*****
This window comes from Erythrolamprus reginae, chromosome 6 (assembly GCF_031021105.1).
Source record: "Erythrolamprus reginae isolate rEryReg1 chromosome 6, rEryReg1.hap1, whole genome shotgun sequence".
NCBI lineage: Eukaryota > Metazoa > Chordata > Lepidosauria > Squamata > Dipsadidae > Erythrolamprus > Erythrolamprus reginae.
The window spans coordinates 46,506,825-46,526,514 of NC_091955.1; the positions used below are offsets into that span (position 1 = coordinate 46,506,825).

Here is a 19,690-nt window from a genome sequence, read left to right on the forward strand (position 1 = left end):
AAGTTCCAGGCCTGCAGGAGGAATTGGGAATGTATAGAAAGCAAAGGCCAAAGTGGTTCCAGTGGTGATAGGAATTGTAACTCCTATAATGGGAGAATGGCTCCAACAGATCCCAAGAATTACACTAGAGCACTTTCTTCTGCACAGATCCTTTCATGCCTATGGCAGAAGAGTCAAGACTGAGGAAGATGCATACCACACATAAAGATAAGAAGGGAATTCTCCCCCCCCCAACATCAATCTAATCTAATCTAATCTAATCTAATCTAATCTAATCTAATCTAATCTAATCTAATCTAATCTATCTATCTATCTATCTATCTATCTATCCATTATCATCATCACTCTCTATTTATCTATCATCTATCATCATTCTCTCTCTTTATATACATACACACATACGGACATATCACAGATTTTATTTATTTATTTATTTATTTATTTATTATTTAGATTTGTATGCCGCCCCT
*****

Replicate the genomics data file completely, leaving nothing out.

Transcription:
This window comes from Erythrolamprus reginae, chromosome 6 (assembly GCF_031021105.1).
Source record: "Erythrolamprus reginae isolate rEryReg1 chromosome 6, rEryReg1.hap1, whole genome shotgun sequence".
NCBI lineage: Eukaryota > Metazoa > Chordata > Lepidosauria > Squamata > Dipsadidae > Erythrolamprus > Erythrolamprus reginae.
The window spans coordinates 46,506,825-46,526,514 of NC_091955.1; the positions used below are offsets into that span (position 1 = coordinate 46,506,825).

Here is a 19,690-nt window from a genome sequence, read left to right on the forward strand (position 1 = left end):
AAGTTCCAGGCCTGCAGGAGGAATTGGGAATGTATAGAAAGCAAAGGCCAAAGTGGTTCCAGTGGTGATAGGAATTGTAACTCCTATAATGGGAGAATGGCTCCAACAGATCCCAAGAATTACACTAGAGCACTTTCTTCTGCACAGATCCTTTCATGCCTATGGCAGAAGAGTCAAGACTGAGGAAGATGCATACCACACATAAAGATAAGAAGGGAATTCTCCCCCCCCCAACATCAATCTAATCTAATCTAATCTAATCTAATCTAATCTAATCTAATCTAATCTAATCTAATCTAATCTATCTATCTATCTATCTATCTATCTATCCATTATCATCATCACTCTCTATTTATCTATCATCTATCATCATTCTCTCTCTTTATATACATACACACATACGGACATATCACAGATTTTATTTATTTATTTATTTATTTATTTATTATTTAGATTTGTATGCCGCCCCT